• … it changed it on $5 of your income. So that means instead of paying an additional 16 cents of tax on that extra dollar of income, you were paying 5 x 16 = 80 cents. 80% income tax on that extra $1 of investment income. But that’s not all…
  • … this was over the 50.67% already taxed. This means on that $1.00 of extra investment income, you would be charged $1.3067 in tax. Remember: Large Corporations, Pure Holding Corporations, and Foreign controlled corporations still only pay 50.67% on that same dollar…
  • … Tell me in what world does a 130.67% tax rate on $1 of income make sense? Since 2015, the Federal Government has methodically attacked small business with tax changes, but has done so while convincing urban Ontario and Quebec that they are targeting the wealthy…
  • … the working class, small business in rural Canada has been slowly squeezed by tax policy. Which part of Canada do you think has to use the most carbon, just to get to work and buy groceries? Rural Canada. There is an urban vs rural divide happening right now. #cdnpoli
  • (addition)… throw into the mix the increase in CPP contributions required from 4.95% to 5.95% of earnings by 2023 and that 1% on someone making the projected maximum CPP amount is $600 extra. Both the employee and employer pay this in 2023… but don’t worry…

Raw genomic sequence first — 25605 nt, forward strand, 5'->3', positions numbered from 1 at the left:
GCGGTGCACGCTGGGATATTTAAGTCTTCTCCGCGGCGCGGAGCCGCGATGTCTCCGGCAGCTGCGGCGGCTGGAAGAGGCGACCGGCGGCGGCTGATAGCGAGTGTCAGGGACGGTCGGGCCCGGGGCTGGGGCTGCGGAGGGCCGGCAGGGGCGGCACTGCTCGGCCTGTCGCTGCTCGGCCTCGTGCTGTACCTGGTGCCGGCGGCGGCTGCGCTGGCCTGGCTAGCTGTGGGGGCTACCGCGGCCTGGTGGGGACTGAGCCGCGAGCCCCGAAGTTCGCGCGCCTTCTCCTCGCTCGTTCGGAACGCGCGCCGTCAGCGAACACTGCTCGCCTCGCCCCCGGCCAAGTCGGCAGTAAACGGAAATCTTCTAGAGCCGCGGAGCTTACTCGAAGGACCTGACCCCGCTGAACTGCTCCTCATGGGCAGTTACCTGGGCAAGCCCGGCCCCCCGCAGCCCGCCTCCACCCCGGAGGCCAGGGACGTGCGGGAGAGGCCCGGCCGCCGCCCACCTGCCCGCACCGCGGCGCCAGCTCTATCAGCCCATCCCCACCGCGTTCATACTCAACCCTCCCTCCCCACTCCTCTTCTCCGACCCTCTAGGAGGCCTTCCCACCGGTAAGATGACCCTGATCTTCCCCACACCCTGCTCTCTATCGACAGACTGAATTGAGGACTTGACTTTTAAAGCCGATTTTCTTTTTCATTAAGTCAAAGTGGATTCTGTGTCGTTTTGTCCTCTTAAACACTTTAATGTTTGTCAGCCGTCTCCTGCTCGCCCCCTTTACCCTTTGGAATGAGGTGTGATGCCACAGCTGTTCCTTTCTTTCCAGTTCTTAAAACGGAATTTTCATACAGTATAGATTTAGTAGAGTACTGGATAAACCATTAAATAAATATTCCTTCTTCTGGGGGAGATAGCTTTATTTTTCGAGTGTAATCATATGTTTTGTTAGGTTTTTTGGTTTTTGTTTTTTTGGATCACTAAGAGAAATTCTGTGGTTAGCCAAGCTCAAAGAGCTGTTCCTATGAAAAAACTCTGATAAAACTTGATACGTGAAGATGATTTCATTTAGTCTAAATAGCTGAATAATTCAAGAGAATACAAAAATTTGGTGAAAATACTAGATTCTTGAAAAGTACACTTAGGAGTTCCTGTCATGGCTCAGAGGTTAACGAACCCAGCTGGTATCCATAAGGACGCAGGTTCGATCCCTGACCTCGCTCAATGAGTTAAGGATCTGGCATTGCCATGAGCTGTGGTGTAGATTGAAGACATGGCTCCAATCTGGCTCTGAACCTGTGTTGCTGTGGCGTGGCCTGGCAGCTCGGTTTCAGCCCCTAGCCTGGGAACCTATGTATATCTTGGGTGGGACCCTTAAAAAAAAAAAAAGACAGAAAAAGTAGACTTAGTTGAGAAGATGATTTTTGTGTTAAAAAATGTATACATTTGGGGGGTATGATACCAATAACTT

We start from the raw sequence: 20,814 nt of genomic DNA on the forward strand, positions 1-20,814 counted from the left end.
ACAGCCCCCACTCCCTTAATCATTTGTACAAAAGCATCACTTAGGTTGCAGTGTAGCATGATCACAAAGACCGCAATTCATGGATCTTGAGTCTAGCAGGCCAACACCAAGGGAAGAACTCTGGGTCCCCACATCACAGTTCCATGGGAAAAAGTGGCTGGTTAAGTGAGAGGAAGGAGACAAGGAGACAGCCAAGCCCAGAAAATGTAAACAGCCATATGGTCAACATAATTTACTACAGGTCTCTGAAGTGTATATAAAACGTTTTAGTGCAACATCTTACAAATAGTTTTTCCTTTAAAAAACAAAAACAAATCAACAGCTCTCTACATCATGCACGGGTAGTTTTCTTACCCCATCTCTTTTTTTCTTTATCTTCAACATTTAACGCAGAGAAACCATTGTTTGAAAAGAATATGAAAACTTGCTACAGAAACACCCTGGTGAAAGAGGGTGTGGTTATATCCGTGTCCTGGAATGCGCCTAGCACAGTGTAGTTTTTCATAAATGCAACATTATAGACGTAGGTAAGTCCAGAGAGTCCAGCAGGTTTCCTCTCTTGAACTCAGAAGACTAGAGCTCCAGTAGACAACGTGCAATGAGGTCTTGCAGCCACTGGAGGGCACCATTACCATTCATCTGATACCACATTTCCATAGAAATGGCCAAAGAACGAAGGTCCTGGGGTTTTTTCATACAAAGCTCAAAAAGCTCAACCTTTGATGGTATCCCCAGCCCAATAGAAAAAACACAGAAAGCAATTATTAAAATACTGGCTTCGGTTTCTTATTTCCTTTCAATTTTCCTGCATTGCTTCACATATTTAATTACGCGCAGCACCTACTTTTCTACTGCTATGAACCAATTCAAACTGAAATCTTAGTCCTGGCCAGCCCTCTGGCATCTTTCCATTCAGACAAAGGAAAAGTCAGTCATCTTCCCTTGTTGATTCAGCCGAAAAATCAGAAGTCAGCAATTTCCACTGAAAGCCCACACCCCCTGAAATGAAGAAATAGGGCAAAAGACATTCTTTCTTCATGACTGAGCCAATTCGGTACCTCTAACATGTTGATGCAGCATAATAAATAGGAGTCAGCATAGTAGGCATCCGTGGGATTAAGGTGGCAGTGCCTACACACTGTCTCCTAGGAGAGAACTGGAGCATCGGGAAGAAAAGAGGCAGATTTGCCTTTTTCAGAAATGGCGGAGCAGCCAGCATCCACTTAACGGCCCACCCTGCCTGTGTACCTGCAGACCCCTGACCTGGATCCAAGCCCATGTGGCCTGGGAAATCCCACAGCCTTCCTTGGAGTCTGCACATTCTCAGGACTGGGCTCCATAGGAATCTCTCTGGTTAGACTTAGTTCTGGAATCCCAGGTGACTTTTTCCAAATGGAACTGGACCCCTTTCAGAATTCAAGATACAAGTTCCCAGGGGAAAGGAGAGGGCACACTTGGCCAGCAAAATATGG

• … the basic personal amount was projected to be $13,092 by then, and the gov’t is raising it to $15,000 instead. A difference of $286.20 in tax. So, you pay up to $600 more to CPP, and get back $286.20. But if you are self-employed, you pay $1,200 to get the same $286.20…
  • … if you are a small business with 5 employees… you pay $3,000 more for them… and get nothing more in return. An increase on the CPP amount is not to help pension, it is just another attack on small business and the working class.

https://omny.fm/shows/charles-adler-tonight/who-really-are-the-canadian-working-class

After 15 years as a TV reporter with Global and CBC and as news director of RDTV in Red Deer, Duane set out on his own 2008 as a visual storyteller. During this period, he became fascinated with a burgeoning online world and how it could better serve local communities. This fascination led to Todayville, launched in 2016.

Follow Author

Business

Musk: X to sue groups that conspire to boycott conservative news sites

Published on

From The Center Square

“That system guarantees that advertising dollars flow only to left-leaning media brands.”

Tesla founder and X owner Elon Musk said Thursday he plans to file a lawsuit against a collaboration of people and organizations that work to prevent advertising dollars from going to conservative news media brands.

Musk announced his intention on X while sharing video of Daily Wire co-founder Ben Shapiro’s Congressional testimony on the topic from Wednesday.

“Having seen the evidence unearthed today by Congress, 𝕏 has no choice but to file suit against the perpetrators and collaborators in the advertising boycott racket,” Musk wrote. “Hopefully, some states will consider criminal prosecution.”